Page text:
Camp Treehouse

“Even the most modest of projects can become something beautiful.
There is no such thing as too far gone.
With hope and a hammer, I believe there is always a way.

– Tereasa Surratt

Boy do those words ring true in today’s Wandawega post. It’s about the latest addition to David and Tereasa’s magical campsite: a modern, pitched roof treehouse- designed and built by a wonderful bunch of friends.

(photo: Bob Coscarelli)

The project all started with a big, old elm tree located right in the center of camp. Shortly after David and Tereasa purchased Wandawega, Tereasa’s Dad, (Tom) christened the property by hanging a rope swing from one of its branches.

(Photo: David Hernandez)

Sadly, Tom passed away a year and a half later, and around that same time, the elm tree contracted Dutch Elm disease. Tereasa said she “could not cut it down”.

Further investigation into the elm’s condition revealed that even though its branches were dying, its trunk was still very strong. So instead of chopping it down, David and Tereasa’s friends teamed up to work on the once-in-a-lifetime dream project for them.

Tereasa and David’s carpenter/furniture-maker friends started by sketching out plans.

Tereasa said, “Everyone had a radically different idea, and everyone was thinking 100 times bigger and more elaborate than I wasI was imagining a little kid’s house.”

Ultimately the group settled on a three-level cottage in which the tree comes through a deck near ground level, then breaks through the floor in three spots on the first level of the house.

It’s 16 feet from the peak of the vaulted ceiling down to the floor, and there are two sleeping lofts in the treehouse- one at the front…

…and one at the back…

…which can both be reached by sturdy wooden ladders.

It’s not so much a tree house as a cottage on stilts“, Tereasa says. “It’s four telephone posts, set six feet into the ground into concrete pilings, surrounding a tree. We built it to be as sturdy as our city house.

The materials they used aren’t just run-of-the-mill two-by-fours, either. The windows are vintage, and most of the wood is reclaimed. Some from a dilapidated dairy barn near the property, the rest from a demolished Chicago bungalow, sourced from the ReBuilding Exchange.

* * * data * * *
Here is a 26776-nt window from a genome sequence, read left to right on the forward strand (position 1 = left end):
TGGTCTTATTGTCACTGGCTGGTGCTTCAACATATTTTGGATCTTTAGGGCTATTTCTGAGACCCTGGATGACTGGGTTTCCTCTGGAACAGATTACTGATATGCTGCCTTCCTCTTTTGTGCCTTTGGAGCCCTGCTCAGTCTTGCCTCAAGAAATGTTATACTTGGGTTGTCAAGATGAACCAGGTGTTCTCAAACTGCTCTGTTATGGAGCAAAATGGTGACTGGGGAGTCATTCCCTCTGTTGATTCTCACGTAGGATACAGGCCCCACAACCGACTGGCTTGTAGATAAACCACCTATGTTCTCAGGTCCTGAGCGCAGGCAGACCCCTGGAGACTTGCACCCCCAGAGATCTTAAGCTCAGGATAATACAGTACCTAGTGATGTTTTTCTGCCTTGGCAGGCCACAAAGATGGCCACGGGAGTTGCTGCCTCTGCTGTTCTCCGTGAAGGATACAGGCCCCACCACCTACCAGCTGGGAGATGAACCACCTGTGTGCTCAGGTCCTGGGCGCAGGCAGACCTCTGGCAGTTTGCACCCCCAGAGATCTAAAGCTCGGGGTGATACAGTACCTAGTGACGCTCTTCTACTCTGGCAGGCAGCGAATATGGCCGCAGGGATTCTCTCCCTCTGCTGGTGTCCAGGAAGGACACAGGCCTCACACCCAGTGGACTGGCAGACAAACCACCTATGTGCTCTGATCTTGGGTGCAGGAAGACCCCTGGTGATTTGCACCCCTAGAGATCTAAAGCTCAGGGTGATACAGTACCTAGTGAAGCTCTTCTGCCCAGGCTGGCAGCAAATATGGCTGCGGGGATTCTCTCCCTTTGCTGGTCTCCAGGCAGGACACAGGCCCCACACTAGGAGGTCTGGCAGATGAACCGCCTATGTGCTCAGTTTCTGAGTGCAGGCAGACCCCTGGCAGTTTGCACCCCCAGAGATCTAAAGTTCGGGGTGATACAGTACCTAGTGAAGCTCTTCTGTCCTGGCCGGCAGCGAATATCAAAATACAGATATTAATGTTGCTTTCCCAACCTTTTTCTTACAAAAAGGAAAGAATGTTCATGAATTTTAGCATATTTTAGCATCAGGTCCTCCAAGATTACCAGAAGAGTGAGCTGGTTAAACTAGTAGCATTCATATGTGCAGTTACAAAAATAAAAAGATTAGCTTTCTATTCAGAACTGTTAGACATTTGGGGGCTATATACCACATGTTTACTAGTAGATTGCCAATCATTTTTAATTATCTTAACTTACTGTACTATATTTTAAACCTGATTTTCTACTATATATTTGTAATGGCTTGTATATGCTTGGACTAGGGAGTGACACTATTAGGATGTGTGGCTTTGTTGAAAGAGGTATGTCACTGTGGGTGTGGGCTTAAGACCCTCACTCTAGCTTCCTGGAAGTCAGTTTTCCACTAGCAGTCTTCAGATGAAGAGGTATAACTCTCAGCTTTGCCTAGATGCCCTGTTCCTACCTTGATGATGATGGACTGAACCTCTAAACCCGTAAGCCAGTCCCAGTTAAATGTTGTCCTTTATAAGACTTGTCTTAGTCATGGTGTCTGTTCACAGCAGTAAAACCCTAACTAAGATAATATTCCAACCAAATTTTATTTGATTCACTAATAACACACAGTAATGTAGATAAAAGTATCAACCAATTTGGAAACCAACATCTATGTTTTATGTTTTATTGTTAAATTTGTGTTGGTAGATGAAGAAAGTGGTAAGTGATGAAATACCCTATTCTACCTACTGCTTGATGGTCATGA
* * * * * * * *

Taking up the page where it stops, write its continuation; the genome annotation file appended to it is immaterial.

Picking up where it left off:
Once the treehouse structure was built (It took about a years worth of sometimes 15-hour long weekend days to complete it), Tereasa and her friend, Angela, went to work on the interior- furnishing it minimalistically, but cozily, with found and vintage pieces.

The design is all about reuse and handmade. Every little detail—from the building materials, to the showstopping antler chandelier- made by Tereasa with antlers gathered from the Wandawega woods and from around her hometown in rural Illinois…

to the handmade furniture and pillows created from old fabric and feed sacks…

…to the stumps coming through the floor boards, that now act as side tables.

The result: an interior, like the tree itself, that reads like the ultimate ode to creative reinvention…

(photo: Bob Coscarelli)

(photo: Bob Coscarelli)

(photo: Bob Coscarelli)

But the ingenuity doesn’t stop there. Outside, and down below the main floor, David created pendant lights from old mason jars Tereasa found in the basement of one of the buildings on the property. He used some edison bulbs Tereasa picked up at Home Depot, along with some simple lamp kits (adapted with extension cords) to create them….


Tereasa and David named it “Tom’s Treehouse”

(Photo: Jacob Hand)

…and suspended from the very branch Tereasa’s Dad originally tied it to, the rope swing Tom so lovingly hung for her still blows in the breeze today…

(photo: Jacob Hand)


I hope you enjoyed the tale of the Wandawega treehouse today. Stay tuned for more Wandawega Week posts to come- and if you missed days 1 and 2, you can find them here: Camp Cottage and A Very Modest Cottage Giveaway.

You can find days three and four here: Camp Tent and Camp Wedding and Baby.

Camp Tent
A Very Modest Cottage Giveaway

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  1. says

    WOW, after using a jack to lift my jaw off the floor all I could think was wow this is so amazing. The only thing you need now is a nothing! It is spectacular through and through. I must admit my favorite thing is the branch through the window. It looks so unique and its such a great idea to use the tree instead of getting rid of something that is still strong and sturdy. Great article.

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